Ohio Farm Bureau teamed up with Bob Evans, The Velvet Ice Cream Company, National Tractor Pullers Association and the Buckeye State Sheriff's Association.
Ohio Farm Bureau members have a number of benefits available to them ranging from money savings to property protection.
Ohio Farm Bureau always works to ensure agricultural information is in Ohio’s classrooms. In 2010, outreach to Ohio’s teachers continued.
The “Because I Care” video contest, sponsored by Ohio Farm Bureau’s Center for Food and Animals Issues, gave Ohio farmers, county Farm Bureaus, youth agricultural organizations and other ag-related groups an opportunity to fight back against negative Internet videos about animal agriculture.
Farm Bureau members are innovative and action oriented, and each year the American Farm Bureau Federation (AFBF) sponsors the County Activities of Excellence program to recognize county Farm Bureaus for outstanding work.
When reporters want to talk to farmers, Ohio Farm Bureau works both sides of the connection, assisting farmers in preparing for their interviews and helping reporters understand the issues.
Greg and Rose Hartschuh became the faces of the new “I am Farm Bureau” campaign aimed at dispelling myths of the organization being “big agriculture,” and providing a way for Farm Bureau members to stand up, speak out, correct information and tell the stories of who they really are.
Ohio farmers found value in social media through Twitter, Facebook and YouTube in 2010, making sure agriculture's voice was heard in important issues as conversations took place on the Web.
Ohio Farm Bureau is a federation of county Farm Bureaus representing all 88 counties. The organization’s current membership stands at 214,331. Nearly 60,000 of those members are farmers who each get one vote on the organization’s policies.
Shipping container rule, food safety, humane officer training, water regulations, hunting program
OFBF was pleased with an Ohio Supreme Court decision, which had implications for property rights and farmland preservation, as it protected the ability of local governments to manage growth.
Because of the hard work of Farm Bureau and its members to engage politicians, no matter which candidate or party is elected to office, the importance of agriculture to Ohio continues to be recognized.
Following last year’s successful Issue 2 campaign to create the Ohio Livestock Care Standards Board, Ohio Farm Bureau worked with lawmakers in 2010 to support the enabling legislation that was required for the board to begin its work.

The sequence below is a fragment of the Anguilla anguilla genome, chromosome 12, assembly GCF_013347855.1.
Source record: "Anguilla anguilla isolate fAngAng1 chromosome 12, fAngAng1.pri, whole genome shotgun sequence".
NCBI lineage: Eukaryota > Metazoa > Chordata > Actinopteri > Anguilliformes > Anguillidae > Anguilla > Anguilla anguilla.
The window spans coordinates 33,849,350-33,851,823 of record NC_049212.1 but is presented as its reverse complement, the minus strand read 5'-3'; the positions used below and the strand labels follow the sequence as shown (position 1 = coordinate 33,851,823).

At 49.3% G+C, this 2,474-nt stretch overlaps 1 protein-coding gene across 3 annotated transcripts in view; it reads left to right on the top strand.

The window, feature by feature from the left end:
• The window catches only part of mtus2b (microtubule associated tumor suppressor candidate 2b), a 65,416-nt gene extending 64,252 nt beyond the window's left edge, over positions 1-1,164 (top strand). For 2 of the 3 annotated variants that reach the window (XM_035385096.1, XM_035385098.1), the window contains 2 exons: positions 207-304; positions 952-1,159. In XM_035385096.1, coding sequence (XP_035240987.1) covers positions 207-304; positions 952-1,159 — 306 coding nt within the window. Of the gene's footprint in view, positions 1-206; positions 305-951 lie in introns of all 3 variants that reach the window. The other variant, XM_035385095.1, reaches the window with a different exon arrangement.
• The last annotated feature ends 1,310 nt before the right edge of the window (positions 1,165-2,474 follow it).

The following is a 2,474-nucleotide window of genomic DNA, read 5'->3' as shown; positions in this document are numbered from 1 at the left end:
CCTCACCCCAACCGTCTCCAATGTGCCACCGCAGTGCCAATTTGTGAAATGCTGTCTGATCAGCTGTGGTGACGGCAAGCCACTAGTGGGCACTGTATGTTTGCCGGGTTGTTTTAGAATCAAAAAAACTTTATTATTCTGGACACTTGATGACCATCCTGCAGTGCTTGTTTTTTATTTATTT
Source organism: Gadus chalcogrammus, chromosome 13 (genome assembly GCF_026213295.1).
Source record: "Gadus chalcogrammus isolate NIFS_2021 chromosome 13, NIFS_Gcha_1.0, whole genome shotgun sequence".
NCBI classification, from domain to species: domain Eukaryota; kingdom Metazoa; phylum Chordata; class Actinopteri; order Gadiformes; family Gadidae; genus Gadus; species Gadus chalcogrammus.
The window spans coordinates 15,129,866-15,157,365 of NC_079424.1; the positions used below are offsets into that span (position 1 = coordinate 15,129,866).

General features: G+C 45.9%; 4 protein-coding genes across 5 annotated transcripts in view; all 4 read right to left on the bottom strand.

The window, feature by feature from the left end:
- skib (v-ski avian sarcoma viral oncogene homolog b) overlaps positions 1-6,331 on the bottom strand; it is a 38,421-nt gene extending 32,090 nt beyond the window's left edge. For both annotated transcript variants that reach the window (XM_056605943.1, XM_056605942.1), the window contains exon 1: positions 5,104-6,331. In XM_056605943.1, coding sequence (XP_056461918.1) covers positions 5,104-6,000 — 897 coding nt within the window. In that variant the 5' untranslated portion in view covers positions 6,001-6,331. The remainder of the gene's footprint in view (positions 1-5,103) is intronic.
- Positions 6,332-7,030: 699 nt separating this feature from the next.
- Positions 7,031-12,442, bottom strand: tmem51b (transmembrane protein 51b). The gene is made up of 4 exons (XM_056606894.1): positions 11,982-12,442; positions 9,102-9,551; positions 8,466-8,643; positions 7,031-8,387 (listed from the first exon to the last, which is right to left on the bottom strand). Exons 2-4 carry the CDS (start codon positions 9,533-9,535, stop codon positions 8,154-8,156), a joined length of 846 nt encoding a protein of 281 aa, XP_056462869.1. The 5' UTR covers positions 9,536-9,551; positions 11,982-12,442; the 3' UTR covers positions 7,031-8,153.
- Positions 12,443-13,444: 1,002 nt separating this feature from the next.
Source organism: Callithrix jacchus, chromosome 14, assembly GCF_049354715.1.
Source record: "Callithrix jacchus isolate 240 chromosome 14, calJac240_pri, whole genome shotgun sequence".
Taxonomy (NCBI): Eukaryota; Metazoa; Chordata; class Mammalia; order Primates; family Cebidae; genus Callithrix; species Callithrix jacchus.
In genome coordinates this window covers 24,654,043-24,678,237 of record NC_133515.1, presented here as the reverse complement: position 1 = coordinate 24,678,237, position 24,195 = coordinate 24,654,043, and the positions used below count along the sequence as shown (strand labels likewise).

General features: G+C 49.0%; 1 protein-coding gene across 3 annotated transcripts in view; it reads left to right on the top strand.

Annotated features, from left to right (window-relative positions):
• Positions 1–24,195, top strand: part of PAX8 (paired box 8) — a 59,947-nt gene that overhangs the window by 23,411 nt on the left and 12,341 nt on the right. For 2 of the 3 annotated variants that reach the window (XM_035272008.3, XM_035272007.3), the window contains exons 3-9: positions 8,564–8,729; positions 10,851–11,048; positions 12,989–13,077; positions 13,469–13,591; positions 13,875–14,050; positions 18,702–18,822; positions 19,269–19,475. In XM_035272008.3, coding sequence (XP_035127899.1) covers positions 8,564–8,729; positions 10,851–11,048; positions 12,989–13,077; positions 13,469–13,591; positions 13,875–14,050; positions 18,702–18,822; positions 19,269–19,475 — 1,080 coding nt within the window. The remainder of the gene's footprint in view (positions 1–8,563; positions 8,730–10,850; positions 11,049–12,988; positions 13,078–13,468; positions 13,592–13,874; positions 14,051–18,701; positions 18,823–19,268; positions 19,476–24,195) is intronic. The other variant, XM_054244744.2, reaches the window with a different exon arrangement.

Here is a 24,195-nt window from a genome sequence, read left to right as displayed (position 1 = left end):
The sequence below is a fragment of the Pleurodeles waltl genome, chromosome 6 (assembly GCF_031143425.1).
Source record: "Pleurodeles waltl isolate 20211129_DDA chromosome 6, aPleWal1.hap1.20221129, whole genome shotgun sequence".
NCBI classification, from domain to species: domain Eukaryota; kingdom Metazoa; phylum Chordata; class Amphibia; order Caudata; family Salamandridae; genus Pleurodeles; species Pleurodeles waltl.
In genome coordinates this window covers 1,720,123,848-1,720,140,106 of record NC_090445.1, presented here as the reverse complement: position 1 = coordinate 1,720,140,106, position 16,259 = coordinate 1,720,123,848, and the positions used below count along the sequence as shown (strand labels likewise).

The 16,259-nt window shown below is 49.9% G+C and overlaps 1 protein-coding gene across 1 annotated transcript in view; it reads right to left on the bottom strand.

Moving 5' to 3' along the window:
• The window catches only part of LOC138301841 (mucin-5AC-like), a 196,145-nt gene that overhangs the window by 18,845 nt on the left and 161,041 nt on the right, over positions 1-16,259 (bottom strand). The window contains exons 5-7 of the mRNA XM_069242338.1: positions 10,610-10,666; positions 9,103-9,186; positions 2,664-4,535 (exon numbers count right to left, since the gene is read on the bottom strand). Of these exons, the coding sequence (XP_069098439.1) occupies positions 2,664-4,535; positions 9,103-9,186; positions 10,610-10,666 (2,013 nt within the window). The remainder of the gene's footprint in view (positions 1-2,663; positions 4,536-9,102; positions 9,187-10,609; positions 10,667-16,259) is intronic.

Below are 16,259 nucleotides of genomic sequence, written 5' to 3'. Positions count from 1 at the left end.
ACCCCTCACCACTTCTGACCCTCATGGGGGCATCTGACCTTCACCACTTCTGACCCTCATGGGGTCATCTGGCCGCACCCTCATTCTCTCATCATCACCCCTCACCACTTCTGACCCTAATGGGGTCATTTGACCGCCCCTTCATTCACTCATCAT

Changing our conversation with consumers doesn't mean giving away the farm. It simply asks farmers to share their values about producing food and to listen to consumers while they share theirs.
For years, farmers lamented that generations of consumers stopped paying attention to how they were being fed. Are we finally getting what we asked for?
During the Ohio Farm Bureau Federation’s annual meeting in Columbus on December 2, board members of Farm Credit Services of Mid-America, a $17 billion agriculture lending cooperative serving over 85,500 farmers and rural residents, presented a $50,000 donation to the Animals for Life Foundation.
For the 92nd year, Ohio Farm Bureau members from across the state are convening to determine the stance and direction the state’s largest farm organization will take in the coming year.
Ohio Farm Bureau Federation commends Governor-elect Kasich's selection of Jim Zehringer to serve as director of the Ohio Department of Agriculture.
The patent on Round-Up Ready soybeans, a widely-used biotech seed that allows farmers to grow herbicide-resistant plants, is set to expire in 2014.
Ohio Farm Bureau members from across the state will develop the organization's positions on farm and rural issues during the 91st annual meeting to be held Dec. 1 to 3 at the Hyatt Regency Hotel in Columbus.
The Fort Loramie FFA Chapter in Shelby County has been named the $1,000 “People’s Choice” Grand Prize winner in the “Because I Care” video contest, sponsored by Ohio Farm Bureau Federation’s Center for Food and Animal Issues.
U.S. drivers say they are seeing first-hand the danger of driving while distracted. A new public opinion poll by Harris Interactive for Nationwide Mutual Insurance Company shows nearly four out of 10 drivers say they have been hit or nearly hit by a driver who is distracted by their cell phone.
How many of us remember doctors who made house calls? While most of us yearn for those simpler times, there is a new model based on the old simplicity of one doctor providing personal, one-on-one, efficient health care. This model is called the Medical Home.
OFBF Responds to Dispatch Series, Legislation would give U.S. EPA more authority over water issues, E15 approved for newer vehicles; Video outlines Farm Bill debate